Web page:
I officially retired from corporate life in December 2018 and now enjoy the idyllic, stress-free existence that I had been dreaming of for so long. Conference calls are a thing of the past, as is the feeling of not being in control of my own time and being at the beck and call of of the machine.
But what has the first three months really been like and what have I learned?
The Novelty Has Not Worn Off Yet
I may now have the freedom to choose exactly what I do with my time, but my teenagers don’t. Sleeping in while they have to get up for school feels all sorts of wrong, and a large part of the reason why I retired when I did was to be more present for my youngest.
So the alarm still rings (albeit at a somewhat luxurious 7.15 am) and I’m up and making lunches and locating stray PE kits – a scene replicated in millions of households the world over. I’ve resisted the pleas to drive them the mile and a half to school on the basis that that would be a negative impact of my early retirement on both their health and the environment. And as I usher them out of the door by 8.00am, I can’t help but smile to myself.
Every single day it happens – that smile to myself. The jolt of excitement as I close the front door and remember that the corporate grind is no longer part of my life. Three months in and it still feels new every day 🙂
I won’t say I never make a coffee and go back to read the news in bed – the novelty of that hasn’t worn off yet either 😉
Everything Slows Down But Time Speeds Up
An unexpected consequence of early retirement is how much more patience I seem to have with everyday frustrations. Leaving the workplace is not a magic bullet – I still have to queue at the supermarket checkout or sit in traffic at the roadworks – things that would have had my blood pressure racing a few months ago.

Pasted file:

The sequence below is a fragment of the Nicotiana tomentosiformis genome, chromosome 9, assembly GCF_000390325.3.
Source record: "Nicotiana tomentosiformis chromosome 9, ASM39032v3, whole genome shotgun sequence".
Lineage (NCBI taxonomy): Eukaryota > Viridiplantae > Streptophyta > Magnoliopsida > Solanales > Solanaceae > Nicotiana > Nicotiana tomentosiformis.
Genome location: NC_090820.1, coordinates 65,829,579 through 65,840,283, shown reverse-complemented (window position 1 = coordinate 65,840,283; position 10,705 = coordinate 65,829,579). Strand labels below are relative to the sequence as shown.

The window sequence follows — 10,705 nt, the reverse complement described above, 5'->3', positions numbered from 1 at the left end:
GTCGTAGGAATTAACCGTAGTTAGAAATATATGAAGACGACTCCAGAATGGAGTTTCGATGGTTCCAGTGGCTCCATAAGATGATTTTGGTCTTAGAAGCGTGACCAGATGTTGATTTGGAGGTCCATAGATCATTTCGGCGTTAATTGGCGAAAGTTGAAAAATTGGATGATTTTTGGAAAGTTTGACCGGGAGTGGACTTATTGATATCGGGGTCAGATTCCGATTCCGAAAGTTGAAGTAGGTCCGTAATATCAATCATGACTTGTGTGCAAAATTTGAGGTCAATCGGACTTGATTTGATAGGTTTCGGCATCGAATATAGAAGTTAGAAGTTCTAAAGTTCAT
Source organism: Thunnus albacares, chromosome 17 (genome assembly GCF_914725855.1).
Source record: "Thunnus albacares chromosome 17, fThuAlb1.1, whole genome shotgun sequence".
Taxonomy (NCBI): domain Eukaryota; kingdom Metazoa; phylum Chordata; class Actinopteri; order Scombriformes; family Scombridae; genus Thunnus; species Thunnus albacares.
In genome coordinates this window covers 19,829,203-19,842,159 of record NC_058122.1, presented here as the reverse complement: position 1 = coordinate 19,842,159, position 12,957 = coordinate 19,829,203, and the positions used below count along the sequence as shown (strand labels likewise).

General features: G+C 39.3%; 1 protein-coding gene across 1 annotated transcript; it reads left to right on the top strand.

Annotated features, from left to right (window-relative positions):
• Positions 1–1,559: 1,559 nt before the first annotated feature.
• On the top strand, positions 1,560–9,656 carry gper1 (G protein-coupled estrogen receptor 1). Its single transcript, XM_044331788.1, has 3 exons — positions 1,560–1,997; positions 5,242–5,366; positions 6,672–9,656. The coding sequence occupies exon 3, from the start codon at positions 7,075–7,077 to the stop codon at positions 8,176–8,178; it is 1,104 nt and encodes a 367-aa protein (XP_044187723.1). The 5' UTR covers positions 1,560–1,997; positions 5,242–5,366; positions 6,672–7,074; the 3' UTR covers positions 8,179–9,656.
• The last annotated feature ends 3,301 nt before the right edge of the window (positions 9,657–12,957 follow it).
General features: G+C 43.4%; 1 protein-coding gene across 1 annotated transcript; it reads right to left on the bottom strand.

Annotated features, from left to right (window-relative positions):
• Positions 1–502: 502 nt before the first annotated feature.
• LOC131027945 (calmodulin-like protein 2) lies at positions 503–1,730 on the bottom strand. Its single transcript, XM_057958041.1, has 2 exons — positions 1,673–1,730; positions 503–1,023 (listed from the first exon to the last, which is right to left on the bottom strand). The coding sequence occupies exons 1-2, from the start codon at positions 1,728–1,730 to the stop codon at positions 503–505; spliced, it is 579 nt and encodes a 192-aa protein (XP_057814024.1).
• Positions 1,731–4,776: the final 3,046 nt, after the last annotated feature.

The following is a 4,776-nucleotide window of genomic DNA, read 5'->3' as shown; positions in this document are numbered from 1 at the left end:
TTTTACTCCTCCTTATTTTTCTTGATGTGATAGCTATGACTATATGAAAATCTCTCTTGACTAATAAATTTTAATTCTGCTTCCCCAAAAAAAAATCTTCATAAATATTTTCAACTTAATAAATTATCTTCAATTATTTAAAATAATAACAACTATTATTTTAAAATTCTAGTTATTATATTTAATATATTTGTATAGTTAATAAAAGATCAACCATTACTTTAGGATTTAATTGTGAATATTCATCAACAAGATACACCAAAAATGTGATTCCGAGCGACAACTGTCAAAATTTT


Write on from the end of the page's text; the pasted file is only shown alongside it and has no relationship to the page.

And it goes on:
Yet now it doesn’t feel the same. There’s no rush, I have all day and I feel compassion for people that don’t. So in queues of traffic I let people in rather than sitting nose to tail to the car in front. I drive at a modest speed focusing on fuel efficiency instead of racing to the speed limit as fast as possible. I let people with a smaller basket than me go in front at the shops.
It’s amazing the positive impact these things have on my mental well-being. I realise I had accepted as normal the constant low level anxiety of daily life. Trying to fit everything in, be everywhere I needed to be, do everything I needed to do, while constantly monitoring my email, my brain ticking over the latest work issue even as I’m preparing for the next call while standing at the checkout and the person in front is taking soooo long…. that is no way to live.
It’s not that I’ve become self-righteous, patting myself on the back for doing a good deed, it’s just that slowing down, being patient, being kind – that suits me far better.
But while the pace and rhythm of daily life might have slowed, my life itself is flying past at a rate of knots. It’s never been more true that time flies when you are having fun. I honestly don’t know where the days, weeks, months have gone.
We all seem to experience a speeding up of time as we get older and see the years slipping away but mixing in the boring bits like the hours spent at a desk on a sunny day serves to slow the days down. When you are freed of the mundane, there’s nothing to drag out time.